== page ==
Project description:Rapid, sensitive, and direct label-free capture and characterization of nanoparticles from complex media such as blood or serum will broadly impact medicine and the life sciences. We demonstrate identification of virus particles in complex samples for replication-competent wild-type vesicular stomatitis virus (VSV), defective VSV, and Ebola- and Marburg-pseudotyped VSV with high sensitivity and specificity. Size discrimination of the imaged nanoparticles (virions) allows differentiation between modified viruses having different genome lengths and facilitates a reduction in the counting of nonspecifically bound particles to achieve a limit-of-detection (LOD) of 5 × 10(3) pfu/mL for the Ebola and Marburg VSV pseudotypes. We demonstrate the simultaneous detection of multiple viruses in a single sample (composed of serum or whole blood) for screening applications and uncompromised detection capabilities in samples contaminated with high levels of bacteria. By employing affinity-based capture, size discrimination, and a "digital" detection scheme to count single virus particles, we show that a robust and sensitive virus/nanoparticle sensing assay can be established for targets in complex samples. The nanoparticle microscopy system is termed the Single Particle Interferometric Reflectance Imaging Sensor (SP-IRIS) and is capable of high-throughput and rapid sizing of large numbers of biological nanoparticles on an antibody microarray for research and diagnostic applications.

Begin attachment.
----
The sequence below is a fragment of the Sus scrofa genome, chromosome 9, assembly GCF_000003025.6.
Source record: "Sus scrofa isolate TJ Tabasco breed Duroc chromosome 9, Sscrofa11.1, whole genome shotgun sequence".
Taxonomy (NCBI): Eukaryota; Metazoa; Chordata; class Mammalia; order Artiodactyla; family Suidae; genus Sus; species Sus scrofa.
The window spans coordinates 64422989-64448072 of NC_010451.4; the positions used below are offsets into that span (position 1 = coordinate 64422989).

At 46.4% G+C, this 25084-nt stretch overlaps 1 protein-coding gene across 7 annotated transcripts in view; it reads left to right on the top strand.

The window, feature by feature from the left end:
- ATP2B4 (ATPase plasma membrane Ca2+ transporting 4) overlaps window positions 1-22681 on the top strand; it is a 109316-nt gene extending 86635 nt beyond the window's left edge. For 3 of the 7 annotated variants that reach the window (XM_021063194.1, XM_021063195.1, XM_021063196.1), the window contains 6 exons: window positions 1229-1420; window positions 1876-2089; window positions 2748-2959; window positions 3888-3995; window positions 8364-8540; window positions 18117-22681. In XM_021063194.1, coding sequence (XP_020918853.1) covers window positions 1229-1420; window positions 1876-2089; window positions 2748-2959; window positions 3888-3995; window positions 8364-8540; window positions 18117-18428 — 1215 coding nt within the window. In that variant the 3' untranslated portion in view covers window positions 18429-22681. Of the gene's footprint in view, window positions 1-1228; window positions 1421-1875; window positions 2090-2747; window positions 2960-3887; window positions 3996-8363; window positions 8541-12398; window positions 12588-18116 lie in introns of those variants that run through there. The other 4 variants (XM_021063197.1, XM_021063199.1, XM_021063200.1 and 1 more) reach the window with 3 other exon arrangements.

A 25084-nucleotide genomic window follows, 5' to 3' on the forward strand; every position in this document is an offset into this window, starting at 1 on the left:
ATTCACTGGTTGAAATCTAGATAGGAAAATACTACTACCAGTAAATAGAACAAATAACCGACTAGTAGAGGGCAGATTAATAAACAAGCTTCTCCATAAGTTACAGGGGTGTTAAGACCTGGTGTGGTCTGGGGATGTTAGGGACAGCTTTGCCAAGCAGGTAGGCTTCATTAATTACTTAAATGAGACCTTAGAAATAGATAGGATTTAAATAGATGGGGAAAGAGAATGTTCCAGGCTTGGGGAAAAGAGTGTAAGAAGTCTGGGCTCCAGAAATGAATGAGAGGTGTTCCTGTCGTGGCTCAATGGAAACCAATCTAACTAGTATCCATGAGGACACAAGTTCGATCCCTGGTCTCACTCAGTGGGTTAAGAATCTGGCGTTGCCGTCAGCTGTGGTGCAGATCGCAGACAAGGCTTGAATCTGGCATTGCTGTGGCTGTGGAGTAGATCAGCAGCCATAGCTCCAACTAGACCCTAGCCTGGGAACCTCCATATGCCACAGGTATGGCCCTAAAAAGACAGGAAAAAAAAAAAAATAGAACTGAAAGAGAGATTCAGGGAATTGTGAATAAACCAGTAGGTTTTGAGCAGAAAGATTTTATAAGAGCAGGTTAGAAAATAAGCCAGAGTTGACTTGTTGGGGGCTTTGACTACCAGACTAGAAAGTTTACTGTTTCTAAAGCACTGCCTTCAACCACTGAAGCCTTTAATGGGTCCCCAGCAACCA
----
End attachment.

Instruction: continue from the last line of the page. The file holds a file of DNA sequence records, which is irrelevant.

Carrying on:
Project description:Orthopoxvirus species like cowpox, vaccinia and monkeypox virus cause zoonotic infections in humans worldwide. Infections often occur in rural areas lacking proper diagnostic infrastructure as exemplified by monkeypox, which is endemic in Western and Central Africa. While PCR detection requires demanding equipment and is restricted to genome detection, the evidence of virus particles can complement or replace PCR. Therefore, an easily distributable and manageable antigen capture enzyme-linked immunosorbent assay (ELISA) for the detection of orthopoxviruses was developed to facilitate particle detection. By comparing the virus particle binding properties of polyclonal antibodies developed against surface-exposed attachment or fusion proteins, the surface protein A27 was found to be a well-bound, highly immunogenic and exposed target for antibodies aiming at virus particle detection. Subsequently, eight monoclonal anti-A27 antibodies were generated and characterized by peptide epitope mapping and surface plasmon resonance measurements. All antibodies were found to bind with high affinity to two epitopes at the heparin binding site of A27, toward either the N- or C-terminal of the crucial KKEP-segment of A27. Two antibodies recognizing different epitopes were implemented in an antigen capture ELISA. Validation showed robust detection of virus particles from 11 different orthopoxvirus isolates pathogenic to humans, with the exception of MVA, which is apathogenic to humans. Most orthopoxviruses could be detected reliably for viral loads above 1 × 103 PFU/mL. To our knowledge, this is the first solely monoclonal and therefore reproducible antibody-based antigen capture ELISA able to detect all human pathogenic orthopoxviruses including monkeypox virus, except variola virus which was not included. Therefore, the newly developed antibody-based assay represents important progress towards feasible particle detection of this important genus of viruses.